wherever you go

Helping the local economy.


Now that we have settled into our nice little home, Kelsie  has hired a housekeeper.  He comes over to our place twice a week, Tuesdays and Fridays, about 6pm and cleans our entire little house.  When I say clean, it means he does more than I ever would when cleaning.  He first sweeps everything up, then he moves furniture and mops, then puts back the furniture, makes the beds, scrubs the bathrooms, and washes any dirty dishes.  Last night he also insisted that we show him how to run the dishwasher so he can run it and put all the dishes away.  On Fridays he also irons any of my clothes for work that need it.  The reason he comes over in the evening is because he has a full-time job, he’s one of the housekeepers in our compound.  He cleans the single guys quarters.  The evening work is his side hustle, his extra work.  Rumor has it that the guys who work in the compound only make a couple hundred SAR (Saudi Arabia Riyals) a month.  He charges us 80SAR a week to clean.  That comes out to about $20.  We give him extra because he does a great job and he’s super nice and we can afford it.

Now that I have finally purchased my car, I hired a car washer.  There are guys who wash cars in the parking lot at the office building.  My buddy uses one of the guys to wash his car and I decided to use him too.  He typically charges 75SAR a month to wash the vehicle, but washes it just about every other day.  That’s not enough money for all that work, so we give him more than that.

There is a local organization that helps take care of the local stray cat population.  They help pay to get strays spayed and neutered.  This organization has requested that we perform some fundraising activities to help raise money for their efforts.  They suggested that we try and sell doughnuts in the office to raise money.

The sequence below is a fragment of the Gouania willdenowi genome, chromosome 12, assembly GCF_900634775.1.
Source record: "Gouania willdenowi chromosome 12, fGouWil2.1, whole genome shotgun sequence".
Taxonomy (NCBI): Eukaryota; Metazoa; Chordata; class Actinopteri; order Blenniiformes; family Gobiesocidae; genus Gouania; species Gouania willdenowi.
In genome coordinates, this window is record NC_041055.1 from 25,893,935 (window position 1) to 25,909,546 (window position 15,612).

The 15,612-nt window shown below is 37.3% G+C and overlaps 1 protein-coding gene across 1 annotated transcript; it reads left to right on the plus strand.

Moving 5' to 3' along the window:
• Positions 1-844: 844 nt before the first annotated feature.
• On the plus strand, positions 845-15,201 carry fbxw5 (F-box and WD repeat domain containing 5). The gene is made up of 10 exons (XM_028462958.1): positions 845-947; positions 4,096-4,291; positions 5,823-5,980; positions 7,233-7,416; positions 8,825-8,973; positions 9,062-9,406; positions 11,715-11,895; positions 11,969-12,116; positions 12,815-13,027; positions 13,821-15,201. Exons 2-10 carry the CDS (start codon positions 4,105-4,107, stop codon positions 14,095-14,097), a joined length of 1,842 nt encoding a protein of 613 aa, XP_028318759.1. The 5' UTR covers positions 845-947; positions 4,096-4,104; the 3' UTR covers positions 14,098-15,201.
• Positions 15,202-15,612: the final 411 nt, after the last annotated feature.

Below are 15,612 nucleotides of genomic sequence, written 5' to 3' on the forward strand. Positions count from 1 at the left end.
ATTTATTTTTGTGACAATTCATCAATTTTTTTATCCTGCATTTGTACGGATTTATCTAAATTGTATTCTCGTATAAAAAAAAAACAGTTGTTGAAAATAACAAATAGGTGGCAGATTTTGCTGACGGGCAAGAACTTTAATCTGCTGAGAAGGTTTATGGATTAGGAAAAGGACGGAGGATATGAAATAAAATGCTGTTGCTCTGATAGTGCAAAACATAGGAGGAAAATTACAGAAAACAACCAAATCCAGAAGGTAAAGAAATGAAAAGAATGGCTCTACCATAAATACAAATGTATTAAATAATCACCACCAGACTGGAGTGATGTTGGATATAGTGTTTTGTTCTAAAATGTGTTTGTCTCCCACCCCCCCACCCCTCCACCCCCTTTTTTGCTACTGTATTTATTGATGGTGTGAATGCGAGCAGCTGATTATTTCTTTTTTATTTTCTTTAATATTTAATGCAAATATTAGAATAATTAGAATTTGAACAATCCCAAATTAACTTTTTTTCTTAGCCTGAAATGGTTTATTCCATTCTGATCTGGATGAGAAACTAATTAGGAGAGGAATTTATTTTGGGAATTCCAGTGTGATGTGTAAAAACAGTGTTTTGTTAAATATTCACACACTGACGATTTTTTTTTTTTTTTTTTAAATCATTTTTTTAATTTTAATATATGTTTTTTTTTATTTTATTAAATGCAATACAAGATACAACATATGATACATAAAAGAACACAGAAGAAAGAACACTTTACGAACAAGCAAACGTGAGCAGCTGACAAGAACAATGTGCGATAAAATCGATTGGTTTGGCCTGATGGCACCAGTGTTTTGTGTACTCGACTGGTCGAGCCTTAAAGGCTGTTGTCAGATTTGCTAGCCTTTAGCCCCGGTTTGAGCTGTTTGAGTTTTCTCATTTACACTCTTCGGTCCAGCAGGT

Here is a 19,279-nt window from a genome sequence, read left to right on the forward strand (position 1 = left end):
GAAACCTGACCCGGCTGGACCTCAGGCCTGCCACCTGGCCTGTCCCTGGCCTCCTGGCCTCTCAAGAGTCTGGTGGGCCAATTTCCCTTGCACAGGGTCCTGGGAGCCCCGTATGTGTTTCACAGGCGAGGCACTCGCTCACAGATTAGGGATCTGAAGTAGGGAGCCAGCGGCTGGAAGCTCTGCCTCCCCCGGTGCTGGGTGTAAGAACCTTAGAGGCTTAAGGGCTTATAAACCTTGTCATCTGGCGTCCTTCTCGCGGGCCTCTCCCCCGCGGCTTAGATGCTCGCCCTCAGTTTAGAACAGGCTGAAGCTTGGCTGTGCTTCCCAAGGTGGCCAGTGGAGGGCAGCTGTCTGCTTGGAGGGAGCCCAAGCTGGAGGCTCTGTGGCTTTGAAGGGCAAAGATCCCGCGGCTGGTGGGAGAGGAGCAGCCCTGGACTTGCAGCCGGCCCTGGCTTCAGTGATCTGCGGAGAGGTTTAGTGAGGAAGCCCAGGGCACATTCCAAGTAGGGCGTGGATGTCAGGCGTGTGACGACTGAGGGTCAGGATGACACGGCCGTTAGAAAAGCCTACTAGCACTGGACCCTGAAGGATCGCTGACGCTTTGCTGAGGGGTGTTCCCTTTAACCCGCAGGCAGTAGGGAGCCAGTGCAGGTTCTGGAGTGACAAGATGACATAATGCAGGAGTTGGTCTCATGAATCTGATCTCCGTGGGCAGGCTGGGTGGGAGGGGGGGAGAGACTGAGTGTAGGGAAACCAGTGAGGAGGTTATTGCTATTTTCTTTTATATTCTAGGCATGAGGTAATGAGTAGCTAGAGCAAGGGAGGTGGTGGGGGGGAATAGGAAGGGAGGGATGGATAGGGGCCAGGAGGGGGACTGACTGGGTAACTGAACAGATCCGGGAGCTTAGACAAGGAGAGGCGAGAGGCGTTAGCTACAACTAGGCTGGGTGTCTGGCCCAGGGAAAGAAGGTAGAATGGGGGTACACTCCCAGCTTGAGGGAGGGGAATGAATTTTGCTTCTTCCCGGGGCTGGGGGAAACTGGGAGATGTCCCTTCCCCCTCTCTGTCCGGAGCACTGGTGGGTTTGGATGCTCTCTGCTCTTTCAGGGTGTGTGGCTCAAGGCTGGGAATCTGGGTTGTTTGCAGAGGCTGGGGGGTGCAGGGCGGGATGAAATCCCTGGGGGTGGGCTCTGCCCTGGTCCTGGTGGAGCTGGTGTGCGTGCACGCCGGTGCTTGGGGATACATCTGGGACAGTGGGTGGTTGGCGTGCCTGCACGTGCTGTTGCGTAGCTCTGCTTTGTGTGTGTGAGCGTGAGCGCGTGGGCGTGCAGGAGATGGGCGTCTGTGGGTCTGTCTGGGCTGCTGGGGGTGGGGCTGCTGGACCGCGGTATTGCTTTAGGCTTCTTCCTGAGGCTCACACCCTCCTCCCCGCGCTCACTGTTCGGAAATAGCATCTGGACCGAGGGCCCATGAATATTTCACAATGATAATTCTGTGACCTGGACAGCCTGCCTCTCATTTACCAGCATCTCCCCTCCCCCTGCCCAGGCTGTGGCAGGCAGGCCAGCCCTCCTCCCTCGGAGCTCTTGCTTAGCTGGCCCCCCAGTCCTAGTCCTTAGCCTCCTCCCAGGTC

On every floor in the office building is a small tea cart.  At each tea cart is a gentleman that serves tea, coffee, candy, soda, and various snacks.  He’s a human vending machine.  The gentleman on my floor is very nice.  He asks about guys when he doesn’t see them for a few days, they’re usually on vacation.  He remembers my order.  And he stores my leftovers from lunch in his cooler so they don’t go bad.  I always tip him well and give him money simply for storing my food.

If we were to do such a fundraiser, we’d be taking money away from the local tea guys.  And though I love animals,  helping people is more important.

All these hardworking people need the money.  They are supporting wives, children, parents, and extended family all over the world. 

We used to “adopt” or sponsor a child through World Vision or Compassion International, now we’ve adopted a couple families somewhere.  We generously tip, generously help, and thank all these wonderful people profusely for all the hard work they are doing.  I always try to look them in the eye, shake their hands, and let them know who they are and what they do is important.


3 thoughts on “Helping the local economy.

  1. Thanks for sharing this. Most people don’t understand this concept as it is so foreign to us in the USA, I remember Eric Nehrt saying that when they went as missionaries to the Philippines, they decided they were not going to use the local help but take care of their own house. But their coworkers explained that it made them look selfish by not sharing with the local help.

    Yes, you are getting a service and you are not paying enough by OUR standards but it is truly a blessing to them when you hire them and treat them well also.

  2. I’m honored to know you guys. And I’m in awe of the generosity you’ve extended to those around you. It’s inspiration that can be applicable anywhere. Love you guys. Talk soon!

  3. Sounds kinda like you are using ‘fair trade’ principles. We love you guys and are so proud of you!

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